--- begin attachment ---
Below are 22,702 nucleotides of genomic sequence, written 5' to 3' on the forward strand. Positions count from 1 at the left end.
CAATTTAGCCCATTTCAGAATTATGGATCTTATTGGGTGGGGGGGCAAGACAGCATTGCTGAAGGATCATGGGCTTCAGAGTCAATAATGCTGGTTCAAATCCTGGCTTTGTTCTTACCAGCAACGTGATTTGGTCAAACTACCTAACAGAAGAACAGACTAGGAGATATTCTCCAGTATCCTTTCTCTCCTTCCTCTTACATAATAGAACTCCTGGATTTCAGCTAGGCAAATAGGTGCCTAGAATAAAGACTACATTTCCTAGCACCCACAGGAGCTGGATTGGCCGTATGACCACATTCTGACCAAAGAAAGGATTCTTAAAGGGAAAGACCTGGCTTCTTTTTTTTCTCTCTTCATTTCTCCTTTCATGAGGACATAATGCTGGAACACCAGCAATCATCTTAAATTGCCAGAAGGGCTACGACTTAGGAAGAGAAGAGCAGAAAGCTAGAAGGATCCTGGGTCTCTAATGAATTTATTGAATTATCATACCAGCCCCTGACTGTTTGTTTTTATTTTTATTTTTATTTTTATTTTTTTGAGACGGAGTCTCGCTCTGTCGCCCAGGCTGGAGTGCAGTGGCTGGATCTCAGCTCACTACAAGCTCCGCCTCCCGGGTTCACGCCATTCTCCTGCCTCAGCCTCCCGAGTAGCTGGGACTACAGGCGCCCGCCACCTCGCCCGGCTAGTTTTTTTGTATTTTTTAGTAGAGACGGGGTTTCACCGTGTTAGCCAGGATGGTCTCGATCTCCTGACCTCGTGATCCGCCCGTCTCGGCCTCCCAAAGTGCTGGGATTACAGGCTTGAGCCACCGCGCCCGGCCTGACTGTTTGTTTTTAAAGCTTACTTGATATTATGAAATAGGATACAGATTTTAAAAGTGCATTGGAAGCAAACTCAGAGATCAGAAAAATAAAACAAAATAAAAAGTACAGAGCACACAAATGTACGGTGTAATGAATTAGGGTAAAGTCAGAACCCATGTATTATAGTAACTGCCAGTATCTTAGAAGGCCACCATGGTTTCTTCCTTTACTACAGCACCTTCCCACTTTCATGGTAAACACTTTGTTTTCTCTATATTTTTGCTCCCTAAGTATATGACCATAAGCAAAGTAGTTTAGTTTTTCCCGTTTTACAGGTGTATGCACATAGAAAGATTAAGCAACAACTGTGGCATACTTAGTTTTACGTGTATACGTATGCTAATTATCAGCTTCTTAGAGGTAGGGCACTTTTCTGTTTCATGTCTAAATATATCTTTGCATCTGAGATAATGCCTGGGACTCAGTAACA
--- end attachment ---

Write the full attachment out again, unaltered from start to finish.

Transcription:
Below are 22,702 nucleotides of genomic sequence, written 5' to 3' on the forward strand. Positions count from 1 at the left end.
CAATTTAGCCCATTTCAGAATTATGGATCTTATTGGGTGGGGGGGCAAGACAGCATTGCTGAAGGATCATGGGCTTCAGAGTCAATAATGCTGGTTCAAATCCTGGCTTTGTTCTTACCAGCAACGTGATTTGGTCAAACTACCTAACAGAAGAACAGACTAGGAGATATTCTCCAGTATCCTTTCTCTCCTTCCTCTTACATAATAGAACTCCTGGATTTCAGCTAGGCAAATAGGTGCCTAGAATAAAGACTACATTTCCTAGCACCCACAGGAGCTGGATTGGCCGTATGACCACATTCTGACCAAAGAAAGGATTCTTAAAGGGAAAGACCTGGCTTCTTTTTTTTCTCTCTTCATTTCTCCTTTCATGAGGACATAATGCTGGAACACCAGCAATCATCTTAAATTGCCAGAAGGGCTACGACTTAGGAAGAGAAGAGCAGAAAGCTAGAAGGATCCTGGGTCTCTAATGAATTTATTGAATTATCATACCAGCCCCTGACTGTTTGTTTTTATTTTTATTTTTATTTTTATTTTTTTGAGACGGAGTCTCGCTCTGTCGCCCAGGCTGGAGTGCAGTGGCTGGATCTCAGCTCACTACAAGCTCCGCCTCCCGGGTTCACGCCATTCTCCTGCCTCAGCCTCCCGAGTAGCTGGGACTACAGGCGCCCGCCACCTCGCCCGGCTAGTTTTTTTGTATTTTTTAGTAGAGACGGGGTTTCACCGTGTTAGCCAGGATGGTCTCGATCTCCTGACCTCGTGATCCGCCCGTCTCGGCCTCCCAAAGTGCTGGGATTACAGGCTTGAGCCACCGCGCCCGGCCTGACTGTTTGTTTTTAAAGCTTACTTGATATTATGAAATAGGATACAGATTTTAAAAGTGCATTGGAAGCAAACTCAGAGATCAGAAAAATAAAACAAAATAAAAAGTACAGAGCACACAAATGTACGGTGTAATGAATTAGGGTAAAGTCAGAACCCATGTATTATAGTAACTGCCAGTATCTTAGAAGGCCACCATGGTTTCTTCCTTTACTACAGCACCTTCCCACTTTCATGGTAAACACTTTGTTTTCTCTATATTTTTGCTCCCTAAGTATATGACCATAAGCAAAGTAGTTTAGTTTTTCCCGTTTTACAGGTGTATGCACATAGAAAGATTAAGCAACAACTGTGGCATACTTAGTTTTACGTGTATACGTATGCTAATTATCAGCTTCTTAGAGGTAGGGCACTTTTCTGTTTCATGTCTAAATATATCTTTGCATCTGAGATAATGCCTGGGACTCAGTAACA